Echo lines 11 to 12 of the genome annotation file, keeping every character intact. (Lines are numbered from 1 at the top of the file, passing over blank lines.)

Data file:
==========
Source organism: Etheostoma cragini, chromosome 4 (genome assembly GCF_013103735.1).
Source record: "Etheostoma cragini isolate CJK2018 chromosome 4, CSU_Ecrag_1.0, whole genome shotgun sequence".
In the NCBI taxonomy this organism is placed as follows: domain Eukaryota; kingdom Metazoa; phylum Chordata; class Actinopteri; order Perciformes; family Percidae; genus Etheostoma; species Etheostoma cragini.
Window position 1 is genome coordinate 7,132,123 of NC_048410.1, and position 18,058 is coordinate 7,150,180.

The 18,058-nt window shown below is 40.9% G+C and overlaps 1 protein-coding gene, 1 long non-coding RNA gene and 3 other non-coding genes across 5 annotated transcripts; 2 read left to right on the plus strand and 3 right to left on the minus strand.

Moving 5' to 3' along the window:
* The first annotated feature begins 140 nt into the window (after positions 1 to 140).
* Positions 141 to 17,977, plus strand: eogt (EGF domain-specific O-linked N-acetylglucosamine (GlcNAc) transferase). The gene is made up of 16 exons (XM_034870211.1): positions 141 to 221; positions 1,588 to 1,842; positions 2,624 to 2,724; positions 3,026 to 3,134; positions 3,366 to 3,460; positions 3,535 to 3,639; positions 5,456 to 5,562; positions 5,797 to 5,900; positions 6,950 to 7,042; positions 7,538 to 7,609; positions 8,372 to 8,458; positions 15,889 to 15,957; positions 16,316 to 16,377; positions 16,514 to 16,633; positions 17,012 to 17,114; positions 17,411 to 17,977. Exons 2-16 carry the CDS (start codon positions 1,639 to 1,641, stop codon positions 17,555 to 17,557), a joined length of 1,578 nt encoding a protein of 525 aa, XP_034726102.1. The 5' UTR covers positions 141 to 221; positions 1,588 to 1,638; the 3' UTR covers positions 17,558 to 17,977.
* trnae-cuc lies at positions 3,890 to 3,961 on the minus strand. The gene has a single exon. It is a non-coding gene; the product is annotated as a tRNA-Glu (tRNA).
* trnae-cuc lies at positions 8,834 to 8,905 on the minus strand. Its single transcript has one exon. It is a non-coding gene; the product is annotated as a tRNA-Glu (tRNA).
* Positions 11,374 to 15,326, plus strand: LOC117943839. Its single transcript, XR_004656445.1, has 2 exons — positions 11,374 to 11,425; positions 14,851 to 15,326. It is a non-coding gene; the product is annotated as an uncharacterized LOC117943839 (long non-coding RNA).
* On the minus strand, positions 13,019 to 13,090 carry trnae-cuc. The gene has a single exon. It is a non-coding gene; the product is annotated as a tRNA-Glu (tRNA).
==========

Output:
* Positions 11,374 to 15,326, plus strand: LOC117943839. Its single transcript, XR_004656445.1, has 2 exons — positions 11,374 to 11,425; positions 14,851 to 15,326. It is a non-coding gene; the product is annotated as an uncharacterized LOC117943839 (long non-coding RNA).
* On the minus strand, positions 13,019 to 13,090 carry trnae-cuc. The gene has a single exon. It is a non-coding gene; the product is annotated as a tRNA-Glu (tRNA).